“A happy heap will have a balance of air and waiter, just like a squeezed-out sponge; the whole surface area is coated in water but there are air spaces in between. If the pile is too dense, squeezing out all the air, then all the beneficial life forms in the compost heap are not going to survive and will be replaced by the ‘bad’ microbes — the anaerobic (without air) ones that are responsible for all the bad odours you get from putrefying substances. This is bad news for your compost and if you put this material on your plants it can be toxic to them. So creating air spaces in the compost is vital.”

Turning, or tumbling, a compost pile is the surefire way to add big gulps of air to the process, but my pile is too big and unwieldy at this point in its life cycle. Using a hand aerator is much like performing CPR — a remedy used after the fact as a short-term fix.

I try to give my pile good lungs from the start, mostly by building it in layers and using plenty of porous material along the way, mostly the hollow reeds of salt marsh grass gathered from the seashore but also armfuls of spent tomato vines and flower stalks from the cutting garden.

Some years the deer allow me to grow sunflowers along the fence bordering the vegetable garden, and come the fall their thick fibrous stalks make excellent ventilation shafts for my pile. The soft centers rot out — think of sugar cane — creating hollow tubes for both air and water to flow.

 

Sunflower stalks, or reedy stems from perennials make good interior highways for air, water and things that creep and crawl.

Sunflower stalks, or reedy stems from perennials make good interior highways for air, water and things that creep and crawl.

Some compost experts advise starting a heap by first sticking a length of perforated PVC pipe in the middle, or a rolled-up tube of wire mesh fence, to serve as a more permanent chimney. I may try that trick someday but for this season will stick with my sticks of sunflower augmented by slender steel.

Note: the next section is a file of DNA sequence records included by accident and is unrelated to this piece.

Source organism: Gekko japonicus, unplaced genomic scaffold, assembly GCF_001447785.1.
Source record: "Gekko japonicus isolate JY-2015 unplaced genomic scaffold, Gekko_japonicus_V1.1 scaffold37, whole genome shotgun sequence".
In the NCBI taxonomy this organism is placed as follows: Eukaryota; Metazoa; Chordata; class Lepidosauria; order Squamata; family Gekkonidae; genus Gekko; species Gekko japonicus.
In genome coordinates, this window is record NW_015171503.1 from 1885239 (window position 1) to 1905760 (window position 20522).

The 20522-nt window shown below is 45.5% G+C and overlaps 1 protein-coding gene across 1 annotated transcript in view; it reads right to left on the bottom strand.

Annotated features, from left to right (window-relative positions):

Jousting with my pile is also instructive.

With a few hard thrusts, back and forth, the rod drives deep into the pile. The rebar ribs make it thrum and give me sensory feedback through the vibrations in my gloved hands.  The rod zings like a tuning fork through a section of dried leaves. It tings like sonar when the blunt end strikes an oyster shell caught up in a collection of seaweed from the beach. What’s that tough but squishy part? The Jack o Lantern tossed in after Halloween?

An old length of rebar makes a good aerator for my pile.

An old length of rebar makes a good aerator for my pile.

I press harder, leaning into the bar of rebar when it meets the resistance of a thick patch of tightly packed mulched leaves. I press on, and when the tip meets hard ground I feel the jarring end note all the way up to my elbows.

Sometimes when I tug the rod back up and out of its tight pathway, jousting with my pile, it wins, and the pole slips through my gloves. I grab tight and pull harder, fearing that one of these days I’m going to stick the shiv of metal right up under my chin.

I jerk the rod free and clear, using its slender wobble like a tightrope walker to keep from teetering off the log wall.

I make a dozen or more thrusts from each side and front and back, varying the angle of entry each time, making a pin cushion of my pile. In my mind’s eye I see each punch hole as a slender tube of air for water to navigate, a superhighway for countless unseen bugs and bacteria to mix and mingle. I’m creating breathing room for my pile.

The piece of rebar also makes a handy thermometer to gauge the temperature of my pile. It's hot to the teuch!

The piece of rebar also makes a handy thermometer to gauge the temperature of my pile. It’s hot to the touch!

The butt end of the rebar glistens with steam. I pull my glove off to confirm: The rod is warm to the touch.

I wonder if the heat is caused by the friction of all my aerobics, so I stick the piece of cooling steel back down into the heart of my pile. I wait a few beats, then draw the end back out to take the temperature of my pile. The bar is hot to the touch. I take it as a good sign that inside my pile is a churning, burning mix of earth, water and air.

It’s smoking hot, my pile.